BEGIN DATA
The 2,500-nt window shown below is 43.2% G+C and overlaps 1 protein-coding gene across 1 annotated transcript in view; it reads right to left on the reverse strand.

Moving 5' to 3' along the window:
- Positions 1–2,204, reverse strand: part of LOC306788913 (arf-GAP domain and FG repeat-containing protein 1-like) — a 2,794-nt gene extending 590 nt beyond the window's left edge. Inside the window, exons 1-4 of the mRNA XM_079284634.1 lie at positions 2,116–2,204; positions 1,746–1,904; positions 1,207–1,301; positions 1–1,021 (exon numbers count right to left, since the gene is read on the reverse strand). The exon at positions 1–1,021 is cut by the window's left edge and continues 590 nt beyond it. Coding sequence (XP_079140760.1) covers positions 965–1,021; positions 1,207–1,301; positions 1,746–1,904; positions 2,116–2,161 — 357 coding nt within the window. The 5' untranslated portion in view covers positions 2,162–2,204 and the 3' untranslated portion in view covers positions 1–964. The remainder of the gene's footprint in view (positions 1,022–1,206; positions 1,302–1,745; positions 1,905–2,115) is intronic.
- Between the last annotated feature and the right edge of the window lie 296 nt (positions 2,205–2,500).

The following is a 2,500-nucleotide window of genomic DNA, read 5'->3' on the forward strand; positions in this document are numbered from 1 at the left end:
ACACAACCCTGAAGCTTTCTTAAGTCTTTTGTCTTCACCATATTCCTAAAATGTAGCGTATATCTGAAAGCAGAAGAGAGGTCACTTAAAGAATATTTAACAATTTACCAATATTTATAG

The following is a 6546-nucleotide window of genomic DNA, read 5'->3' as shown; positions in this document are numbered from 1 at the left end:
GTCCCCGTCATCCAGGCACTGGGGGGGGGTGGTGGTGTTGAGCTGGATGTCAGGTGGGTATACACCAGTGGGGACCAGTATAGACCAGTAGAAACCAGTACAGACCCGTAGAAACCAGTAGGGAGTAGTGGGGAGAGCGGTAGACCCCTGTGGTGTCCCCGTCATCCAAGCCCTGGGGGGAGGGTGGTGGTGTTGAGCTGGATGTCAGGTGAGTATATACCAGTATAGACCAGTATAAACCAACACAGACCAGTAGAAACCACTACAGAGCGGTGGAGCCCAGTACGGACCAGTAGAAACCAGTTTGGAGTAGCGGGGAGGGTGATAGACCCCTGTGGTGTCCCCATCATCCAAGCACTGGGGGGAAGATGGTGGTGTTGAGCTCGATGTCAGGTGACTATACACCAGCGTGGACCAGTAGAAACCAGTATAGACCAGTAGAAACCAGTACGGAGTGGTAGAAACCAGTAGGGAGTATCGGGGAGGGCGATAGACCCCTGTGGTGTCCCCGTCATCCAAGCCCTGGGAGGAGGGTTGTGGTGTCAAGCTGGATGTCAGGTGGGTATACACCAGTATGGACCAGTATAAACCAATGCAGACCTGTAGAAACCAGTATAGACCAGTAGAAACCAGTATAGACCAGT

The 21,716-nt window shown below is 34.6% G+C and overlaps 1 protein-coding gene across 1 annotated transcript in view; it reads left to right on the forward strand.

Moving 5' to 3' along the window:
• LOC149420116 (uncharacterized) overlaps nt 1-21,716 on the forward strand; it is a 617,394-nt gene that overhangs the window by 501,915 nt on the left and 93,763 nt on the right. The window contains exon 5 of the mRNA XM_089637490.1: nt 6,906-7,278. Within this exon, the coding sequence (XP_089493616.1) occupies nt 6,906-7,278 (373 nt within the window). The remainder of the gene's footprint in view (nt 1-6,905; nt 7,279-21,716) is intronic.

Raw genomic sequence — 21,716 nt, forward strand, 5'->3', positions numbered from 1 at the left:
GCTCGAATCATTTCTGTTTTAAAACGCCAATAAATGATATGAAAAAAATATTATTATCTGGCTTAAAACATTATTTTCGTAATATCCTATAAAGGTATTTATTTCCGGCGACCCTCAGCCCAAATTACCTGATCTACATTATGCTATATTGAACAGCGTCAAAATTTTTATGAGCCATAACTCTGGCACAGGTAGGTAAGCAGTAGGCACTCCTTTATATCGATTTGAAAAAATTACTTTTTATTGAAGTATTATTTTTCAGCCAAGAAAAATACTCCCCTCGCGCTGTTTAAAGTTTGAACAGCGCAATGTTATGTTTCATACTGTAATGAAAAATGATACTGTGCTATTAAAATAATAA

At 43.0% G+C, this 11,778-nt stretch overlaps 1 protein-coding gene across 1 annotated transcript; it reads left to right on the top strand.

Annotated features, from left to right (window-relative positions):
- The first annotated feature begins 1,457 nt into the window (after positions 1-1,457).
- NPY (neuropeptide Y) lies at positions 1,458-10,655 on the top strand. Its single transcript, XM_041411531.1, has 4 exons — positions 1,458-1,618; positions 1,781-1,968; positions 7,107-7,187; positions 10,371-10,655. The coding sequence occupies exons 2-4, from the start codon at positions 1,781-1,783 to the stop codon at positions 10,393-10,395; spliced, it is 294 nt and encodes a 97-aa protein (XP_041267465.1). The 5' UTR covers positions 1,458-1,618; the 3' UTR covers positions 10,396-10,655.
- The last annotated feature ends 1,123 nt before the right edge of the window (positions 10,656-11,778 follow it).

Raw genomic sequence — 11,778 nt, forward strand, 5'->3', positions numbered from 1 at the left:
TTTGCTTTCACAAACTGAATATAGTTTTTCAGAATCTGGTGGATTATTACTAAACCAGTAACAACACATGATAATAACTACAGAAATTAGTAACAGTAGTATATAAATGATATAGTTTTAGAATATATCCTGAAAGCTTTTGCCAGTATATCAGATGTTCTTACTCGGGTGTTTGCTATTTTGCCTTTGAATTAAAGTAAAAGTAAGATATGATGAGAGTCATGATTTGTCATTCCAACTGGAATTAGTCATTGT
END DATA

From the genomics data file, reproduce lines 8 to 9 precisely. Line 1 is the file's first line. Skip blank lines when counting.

GTCCCCGTCATCCAGGCACTGGGGGGGGGTGGTGGTGTTGAGCTGGATGTCAGGTGGGTATACACCAGTGGGGACCAGTATAGACCAGTAGAAACCAGTACAGACCCGTAGAAACCAGTAGGGAGTAGTGGGGAGAGCGGTAGACCCCTGTGGTGTCCCCGTCATCCAAGCCCTGGGGGGAGGGTGGTGGTGTTGAGCTGGATGTCAGGTGAGTATATACCAGTATAGACCAGTATAAACCAACACAGACCAGTAGAAACCACTACAGAGCGGTGGAGCCCAGTACGGACCAGTAGAAACCAGTTTGGAGTAGCGGGGAGGGTGATAGACCCCTGTGGTGTCCCCATCATCCAAGCACTGGGGGGAAGATGGTGGTGTTGAGCTCGATGTCAGGTGACTATACACCAGCGTGGACCAGTAGAAACCAGTATAGACCAGTAGAAACCAGTACGGAGTGGTAGAAACCAGTAGGGAGTATCGGGGAGGGCGATAGACCCCTGTGGTGTCCCCGTCATCCAAGCCCTGGGAGGAGGGTTGTGGTGTCAAGCTGGATGTCAGGTGGGTATACACCAGTATGGACCAGTATAAACCAATGCAGACCTGTAGAAACCAGTATAGACCAGTAGAAACCAGTATAGACCAGT

The 21,716-nt window shown below is 34.6% G+C and overlaps 1 protein-coding gene across 1 annotated transcript in view; it reads left to right on the forward strand.